The Twelve Points are a statement of conservative principles, objectives, philosophy, and additional guiding considerations, composed by Karl Born, a young Indianapolis writer and attorney, beginning in early 2008, completed on July 2, 2009. The idea for the Twelve Points, along with several of the points, came from the "Seven Points," an older statement of conservative principles, created by a group of young conservatives at Indiana University, in 2003: Grand Old Cause. 

The purpose of the Twelve Points is to serve as a delivery mechanism for distilled, concentrated conservative thinking, offered in order to return completeness and clarity to popular conservatism, to spread knowledge of the true principles of conservatism throughout the conservative community, and to focus and promote agreement among conservatives. 

Over the past two decades, the conservative movement has lost its uniting sense of direction, which has rendered it confused, frustrated, and impotent. Certain crucial conservative principles and concepts have faded from our common memory and lost their rightful influence and, consequently, our fellow conservatives (including conservative leaders) too often can no longer be relied upon to understand them, to be committed to them, or to apply and advance them in a coherent way. No conservative should be satisfied with the results that this has produced in American public policy. 

The Twelve Points will help to solve this problem, this statement of conservative principles being an instrument by which we may frequently recur to these fundamental principles and keep points of conservative thought freshly in our minds, teach conservative thought to the newer and younger conservatives, and provide all conservatives with a means of together affirming that, yes, we still care about these conservative principles, and conservative principles still define this movement.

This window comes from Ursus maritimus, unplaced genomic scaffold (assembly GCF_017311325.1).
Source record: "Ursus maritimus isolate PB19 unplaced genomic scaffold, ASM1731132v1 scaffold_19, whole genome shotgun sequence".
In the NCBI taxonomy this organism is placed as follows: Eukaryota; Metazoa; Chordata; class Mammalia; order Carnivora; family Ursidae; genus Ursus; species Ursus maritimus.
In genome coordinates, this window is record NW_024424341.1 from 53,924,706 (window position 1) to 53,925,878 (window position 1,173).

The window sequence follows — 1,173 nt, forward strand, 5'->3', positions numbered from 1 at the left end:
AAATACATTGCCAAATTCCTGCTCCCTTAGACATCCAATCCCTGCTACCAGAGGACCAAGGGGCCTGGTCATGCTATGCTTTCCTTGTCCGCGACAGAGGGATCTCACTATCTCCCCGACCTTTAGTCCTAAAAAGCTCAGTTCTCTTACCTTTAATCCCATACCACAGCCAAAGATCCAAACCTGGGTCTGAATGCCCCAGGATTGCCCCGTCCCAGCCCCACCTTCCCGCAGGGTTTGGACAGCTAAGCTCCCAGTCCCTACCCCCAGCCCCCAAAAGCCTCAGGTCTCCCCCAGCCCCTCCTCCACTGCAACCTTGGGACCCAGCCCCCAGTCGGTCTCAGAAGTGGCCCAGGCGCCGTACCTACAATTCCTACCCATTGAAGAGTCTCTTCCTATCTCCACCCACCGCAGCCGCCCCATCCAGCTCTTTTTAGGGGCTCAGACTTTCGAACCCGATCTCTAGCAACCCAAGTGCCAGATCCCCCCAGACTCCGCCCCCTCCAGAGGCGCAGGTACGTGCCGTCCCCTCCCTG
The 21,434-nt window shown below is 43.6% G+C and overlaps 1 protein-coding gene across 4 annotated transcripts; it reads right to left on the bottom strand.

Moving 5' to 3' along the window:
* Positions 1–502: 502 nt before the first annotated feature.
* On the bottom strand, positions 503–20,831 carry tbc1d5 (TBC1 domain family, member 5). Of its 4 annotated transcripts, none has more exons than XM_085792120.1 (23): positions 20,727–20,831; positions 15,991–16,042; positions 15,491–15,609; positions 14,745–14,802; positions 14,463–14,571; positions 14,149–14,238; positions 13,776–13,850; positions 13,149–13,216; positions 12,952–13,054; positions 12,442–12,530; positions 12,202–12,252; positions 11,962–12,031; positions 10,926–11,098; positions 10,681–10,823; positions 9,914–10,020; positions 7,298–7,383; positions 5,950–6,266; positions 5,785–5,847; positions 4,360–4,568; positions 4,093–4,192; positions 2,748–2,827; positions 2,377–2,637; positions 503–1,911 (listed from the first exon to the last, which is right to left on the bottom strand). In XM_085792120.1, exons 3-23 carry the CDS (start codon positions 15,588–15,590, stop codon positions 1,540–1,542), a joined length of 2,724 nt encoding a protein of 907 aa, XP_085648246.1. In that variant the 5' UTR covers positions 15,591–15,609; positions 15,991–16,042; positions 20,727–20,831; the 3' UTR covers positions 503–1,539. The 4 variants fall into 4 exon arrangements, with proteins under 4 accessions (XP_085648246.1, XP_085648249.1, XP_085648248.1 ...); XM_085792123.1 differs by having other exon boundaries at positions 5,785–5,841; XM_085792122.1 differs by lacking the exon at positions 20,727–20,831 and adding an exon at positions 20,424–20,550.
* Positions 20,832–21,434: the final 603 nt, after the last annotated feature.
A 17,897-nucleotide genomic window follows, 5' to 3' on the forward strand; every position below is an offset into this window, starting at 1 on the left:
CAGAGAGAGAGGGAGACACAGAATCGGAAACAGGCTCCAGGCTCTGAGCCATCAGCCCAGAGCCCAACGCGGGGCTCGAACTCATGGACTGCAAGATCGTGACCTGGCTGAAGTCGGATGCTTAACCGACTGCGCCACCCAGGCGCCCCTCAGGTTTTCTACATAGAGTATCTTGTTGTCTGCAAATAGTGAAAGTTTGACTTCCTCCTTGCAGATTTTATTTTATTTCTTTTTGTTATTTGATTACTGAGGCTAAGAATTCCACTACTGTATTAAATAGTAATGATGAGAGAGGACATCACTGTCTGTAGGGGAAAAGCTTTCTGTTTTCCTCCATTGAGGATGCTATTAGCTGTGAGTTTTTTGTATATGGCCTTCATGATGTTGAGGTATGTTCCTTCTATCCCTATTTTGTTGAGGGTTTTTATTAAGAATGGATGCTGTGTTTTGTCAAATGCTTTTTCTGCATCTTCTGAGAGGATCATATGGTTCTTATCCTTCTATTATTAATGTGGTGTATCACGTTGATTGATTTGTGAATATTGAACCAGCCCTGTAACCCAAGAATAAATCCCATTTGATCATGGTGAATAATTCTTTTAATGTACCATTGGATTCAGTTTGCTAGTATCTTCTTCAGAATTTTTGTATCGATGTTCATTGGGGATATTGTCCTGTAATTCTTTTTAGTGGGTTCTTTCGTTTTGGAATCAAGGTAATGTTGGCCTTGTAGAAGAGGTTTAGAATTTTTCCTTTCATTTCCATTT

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FRIDAY, JULY 2, 2010

Educating Legislators

I have heard of certain "crash courses" that are offered to certain elected officials upon their election.  These are important because 1) unlike judges, there is no rule or tradition tending to assist legislative candidates who are educated in certain matters of law, history, or jurisprudence, 2) we have no class of people that is educated in such matters, and 3) elections make elected officials dependent upon voters, but neither primary nor general elections are fit for use in screening out candidates who do not meet a standard of minimal competence in these matters.  As a result, we have to educate them once they are elected, (somehow) educate potential candidates before they are elected, or suffer under the influence of uneducated officials.

The existence of such courses indicates that some people have (fortunately) taken it upon themselves to pursue the option of educating officials who have already been elected.  The effect of this is doubtlessly positive, but it does have shortcomings -- first, it can affect the beliefs and priorities of candidates between their election and their inauguration, placing an even greater divide between what they may promise and what they ultimately do, and second, there is the risk that the information being given there to freshman legislators is misleading or even contrary to principles of good government.

A great solution would be to compile some sort of comprehensive text on good government that could be used to reach the larger number of potential candidates.  Unfortunately, no such text currently exists, and creating one would be a major undertaking that most people are unqualified to undertake.  Those who are qualified are evidently disinclined to actually write the text, or else they would do so.  Even if they were to do so, we could not be certain that the text would actually succeed, being widely distributed, adopted, and studied.

The Twelve Points were a more limited undertaking.  Among their purposes is to educate officeholders, candidates, and potential candidates in some of the indispensable ideas that are not currently being circulated as widely as they should be.  They are not as detailed as a more comprehensive text would be, but they fit as much detail as possible into their five pages and communicate a lot of ideas that need very much to be communicated.

Help me to tell our fellow conservatives about the Twelve Points -- they are the best five-page crash-course we have.